Sorting out all the aspects of money is the most disconcerting part of separation and divorce for couples. Joanne McDonald one of the solicitors in CWJ's Family department, answers a few typical questions...
How will the matrimonial assets be divided on divorce?
Typically all assets held in the joint and sole names of a husband and wife will be considered matrimonial assets which are available to divide between the parties. These assets typically include the family home, savings, pensions, investments and personal belongings. The starting point when dividing these assets is equality. The court will then assess whether an equal division would be fair when other factors are considered, to include the length of marriage and whether there are any children together with the income, earning capacity, ages and needs of the parties. Once these factors have been considered it is possible in certain circumstances for there to be an unequal division of assets between parties.
How will I support myself after a divorce?
Depending on your circumstances, you may be able to apply for maintenance payments from your spouse (spousal maintenance). When assessing whether spousal maintenance should be paid, and if so, how much, the court will assess the income and outgoings of both parties. If you have a shortfall in your outgoings that your spouse could afford to meet either in full or part, a court could make an order accordingly.
How will I afford to support our children?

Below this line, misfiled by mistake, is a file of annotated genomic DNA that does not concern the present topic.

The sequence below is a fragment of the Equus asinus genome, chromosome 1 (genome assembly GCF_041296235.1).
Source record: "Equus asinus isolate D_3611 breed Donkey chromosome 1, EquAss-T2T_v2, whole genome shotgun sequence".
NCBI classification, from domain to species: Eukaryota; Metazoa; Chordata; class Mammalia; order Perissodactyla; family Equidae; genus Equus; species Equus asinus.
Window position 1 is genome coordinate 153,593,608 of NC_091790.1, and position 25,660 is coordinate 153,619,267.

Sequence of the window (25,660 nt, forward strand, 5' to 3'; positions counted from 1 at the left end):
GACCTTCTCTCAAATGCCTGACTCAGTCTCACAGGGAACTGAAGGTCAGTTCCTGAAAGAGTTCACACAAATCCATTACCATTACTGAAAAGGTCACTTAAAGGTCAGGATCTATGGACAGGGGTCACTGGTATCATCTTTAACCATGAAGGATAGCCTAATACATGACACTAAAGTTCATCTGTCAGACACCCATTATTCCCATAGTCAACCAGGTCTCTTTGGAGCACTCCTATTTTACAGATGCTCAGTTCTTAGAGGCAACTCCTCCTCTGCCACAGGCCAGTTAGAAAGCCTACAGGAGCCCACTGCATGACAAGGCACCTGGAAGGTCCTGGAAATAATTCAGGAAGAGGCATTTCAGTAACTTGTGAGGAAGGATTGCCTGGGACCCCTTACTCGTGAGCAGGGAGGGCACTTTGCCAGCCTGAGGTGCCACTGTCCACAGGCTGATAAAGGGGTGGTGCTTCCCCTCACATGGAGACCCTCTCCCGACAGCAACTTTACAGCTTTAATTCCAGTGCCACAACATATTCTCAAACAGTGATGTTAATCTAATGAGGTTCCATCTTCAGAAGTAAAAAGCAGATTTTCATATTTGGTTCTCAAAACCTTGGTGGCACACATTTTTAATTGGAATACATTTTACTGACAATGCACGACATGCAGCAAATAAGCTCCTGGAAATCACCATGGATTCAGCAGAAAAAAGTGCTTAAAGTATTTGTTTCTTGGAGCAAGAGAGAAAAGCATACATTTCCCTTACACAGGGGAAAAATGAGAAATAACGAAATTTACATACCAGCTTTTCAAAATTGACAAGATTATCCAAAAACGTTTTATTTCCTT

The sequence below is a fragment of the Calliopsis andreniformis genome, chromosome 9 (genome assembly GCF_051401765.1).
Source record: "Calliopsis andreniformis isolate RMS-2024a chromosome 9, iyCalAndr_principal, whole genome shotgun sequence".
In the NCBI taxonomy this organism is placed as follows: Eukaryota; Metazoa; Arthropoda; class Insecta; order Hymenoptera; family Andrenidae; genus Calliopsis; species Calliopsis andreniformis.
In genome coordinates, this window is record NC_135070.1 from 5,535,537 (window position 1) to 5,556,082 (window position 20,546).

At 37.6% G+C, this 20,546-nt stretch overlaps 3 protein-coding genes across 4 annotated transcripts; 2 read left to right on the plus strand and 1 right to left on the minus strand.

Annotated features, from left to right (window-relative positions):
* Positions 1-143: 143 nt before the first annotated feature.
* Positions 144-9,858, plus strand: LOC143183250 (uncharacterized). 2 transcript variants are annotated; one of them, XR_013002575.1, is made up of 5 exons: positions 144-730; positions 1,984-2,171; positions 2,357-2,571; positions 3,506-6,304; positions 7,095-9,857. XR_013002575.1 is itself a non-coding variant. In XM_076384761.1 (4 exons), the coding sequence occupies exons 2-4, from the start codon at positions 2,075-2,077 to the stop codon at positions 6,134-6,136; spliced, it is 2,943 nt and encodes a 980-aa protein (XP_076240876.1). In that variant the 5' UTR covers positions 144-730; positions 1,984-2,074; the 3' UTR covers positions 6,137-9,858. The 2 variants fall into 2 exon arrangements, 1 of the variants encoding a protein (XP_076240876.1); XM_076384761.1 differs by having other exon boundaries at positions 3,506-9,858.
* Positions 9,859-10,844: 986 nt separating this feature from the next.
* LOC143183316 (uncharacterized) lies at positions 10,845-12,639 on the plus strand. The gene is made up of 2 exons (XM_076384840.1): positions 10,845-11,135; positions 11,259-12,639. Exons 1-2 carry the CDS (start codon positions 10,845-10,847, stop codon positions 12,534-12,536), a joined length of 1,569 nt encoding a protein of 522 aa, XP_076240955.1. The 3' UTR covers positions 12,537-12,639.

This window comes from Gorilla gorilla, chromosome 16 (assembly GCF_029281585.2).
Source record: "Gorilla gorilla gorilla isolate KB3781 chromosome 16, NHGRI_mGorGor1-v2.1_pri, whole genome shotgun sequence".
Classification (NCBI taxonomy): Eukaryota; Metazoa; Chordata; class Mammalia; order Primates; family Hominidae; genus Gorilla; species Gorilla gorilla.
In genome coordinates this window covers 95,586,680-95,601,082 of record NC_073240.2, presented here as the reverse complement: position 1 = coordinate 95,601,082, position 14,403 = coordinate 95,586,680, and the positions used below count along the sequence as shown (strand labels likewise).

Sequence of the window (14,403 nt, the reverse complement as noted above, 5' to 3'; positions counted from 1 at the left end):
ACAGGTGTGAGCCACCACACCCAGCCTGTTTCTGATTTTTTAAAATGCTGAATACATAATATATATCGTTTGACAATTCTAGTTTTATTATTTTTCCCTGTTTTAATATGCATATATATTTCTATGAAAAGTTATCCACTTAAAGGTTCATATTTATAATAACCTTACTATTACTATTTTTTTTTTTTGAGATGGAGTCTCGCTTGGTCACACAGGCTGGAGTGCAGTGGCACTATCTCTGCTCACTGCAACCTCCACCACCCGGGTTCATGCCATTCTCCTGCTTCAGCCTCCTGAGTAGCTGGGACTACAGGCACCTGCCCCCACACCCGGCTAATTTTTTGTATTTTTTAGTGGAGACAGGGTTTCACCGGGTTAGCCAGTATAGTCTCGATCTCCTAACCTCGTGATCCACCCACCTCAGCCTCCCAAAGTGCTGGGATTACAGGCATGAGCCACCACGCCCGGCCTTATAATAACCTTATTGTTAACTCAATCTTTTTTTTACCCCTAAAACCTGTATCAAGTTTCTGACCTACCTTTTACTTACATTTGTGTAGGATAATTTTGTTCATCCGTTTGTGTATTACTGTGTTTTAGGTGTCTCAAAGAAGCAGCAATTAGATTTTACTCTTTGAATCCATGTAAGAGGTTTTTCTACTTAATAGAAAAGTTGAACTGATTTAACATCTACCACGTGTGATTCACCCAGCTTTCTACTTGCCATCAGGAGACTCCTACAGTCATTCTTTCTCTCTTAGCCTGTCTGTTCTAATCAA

A parent who does not live with their children (non-resident parent) has an obligation to pay child maintenance to the party with whom the children live (primary carer). You can agree with your spouse the level of child maintenance paid, or you can make an application to the child maintenance service (CMS) for them to calculate what should be paid based on a number of factors. These factors include the gross income of the non-resident parent, how many children there are and how many nights per year the children stay overnight with the non-resident parent.
My spouse and I have been separated for 6 months but we do not want to divorce yet. Can we still agree to sort out our finances now?
An agreement could be reached now about your finances and recorded in a document called a Deed of Separation. This would typically include a provision that you both agree to a divorce in the future and that you also agree to converting the terms of the Deed of Separation into a Consent Order, which the court would need to approve when you do divorce. A Deed of Separation is usually binding in future divorce proceedings, unless there is a significant change in circumstances . You should both seek independent legal advice and give each other full financial disclosure to ensure that the Deed is as binding as possible.